Amid the scandal about the alleged hacking of thousands of British citizens’ phones by the News of the World, there has been much discussion about the privacy and security of telephone voicemail systems. A few weeks ago, USA Today reported on the ease with which a voicemail system can be hacked — especially if the hacker uses applications that can “spoof” Caller ID numbers. With spoofing, the number that shows up on a call recipient’s Caller ID display is different from the actual phone number the dialer is using. (Read a previous post about the good and the bad of spoofing.)
Last month, Federal Trade Commission Chairman Jon Leibowitz said that “wireless operators should require their customers to use a password to access the voicemail on their mobile phones. The problem for Leibowitz, as he was quick to note, is that his agency has no jurisdiction over wireless carriers,” reported Tech Daily Dose.
Now, AT&T has announced a change in voicemail security for its mobile phones. This will immediately affect all new subscribers and customers adding new telephone lines. Current customers who change or upgrade their phones will not be affected until early next year.
[G]iven the advent and, unfortunately, the wide availability of sophisticated telephone number spoofing technology that allows people to “fake” the telephone number they are calling from, we are moving in a new direction. We have long encouraged our subscribers who might have concerns about voicemail privacy to establish passwords and to set their voicemail preferences to require the use of a password whenever voicemail is accessed.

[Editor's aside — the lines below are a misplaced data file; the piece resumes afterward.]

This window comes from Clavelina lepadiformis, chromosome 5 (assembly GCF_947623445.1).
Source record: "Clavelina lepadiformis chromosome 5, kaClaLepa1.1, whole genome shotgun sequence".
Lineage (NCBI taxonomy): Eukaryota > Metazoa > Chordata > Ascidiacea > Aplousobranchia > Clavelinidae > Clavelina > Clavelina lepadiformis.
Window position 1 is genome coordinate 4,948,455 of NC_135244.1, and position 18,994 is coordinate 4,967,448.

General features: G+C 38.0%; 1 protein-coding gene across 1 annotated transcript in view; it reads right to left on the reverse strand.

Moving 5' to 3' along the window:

Beginning today, however, we will automatically set the default voicemail setting to Password Protect on any new subscriber or new line added to an existing account. In addition, beginning in early 2012, we will set the default voicemail setting to Password Protect anytime you upgrade or change your handset. That means whenever you get a new device, you will be required to set a password and use it unless you affirmatively turn the feature off.
In the meantime, until our systems are capable of effecting that change to your default setting, whenever you come into one of our stores to change or upgrade your handset, our representatives will instruct you on how easy it is to change your voicemail setting to Password Protect on your new handset. Over a transition period, all of our customers will ultimately have the default setting on their voicemail turned to Password Protect. But they will still have the option of disabling that feature on their voicemail account if they prefer the convenience of not having to use a password when they call voicemail from their own handset. […]
Some privacy advocates have called on companies like AT&T to go further and actually prohibit our customers from accessing voicemail unless they use a password. We are not going to go that far. We prefer to allow our subscribers to make the choice of whether or not they want to use a password themselves. But we are going to recommend to everyone that they choose the password option. Ultimately, whenever you get a new device, you will have to affirmatively choose to deactivate the Password Protect option.
You can learn more about how to use Password Protect to secure your voicemail here.
According to the Boston Globe, “Sprint Nextel Corp. uses a password by default but lets customers switch it off. Verizon Wireless requires the use of a password at all times. Only T-Mobile USA still leaves password protection switched off by default.”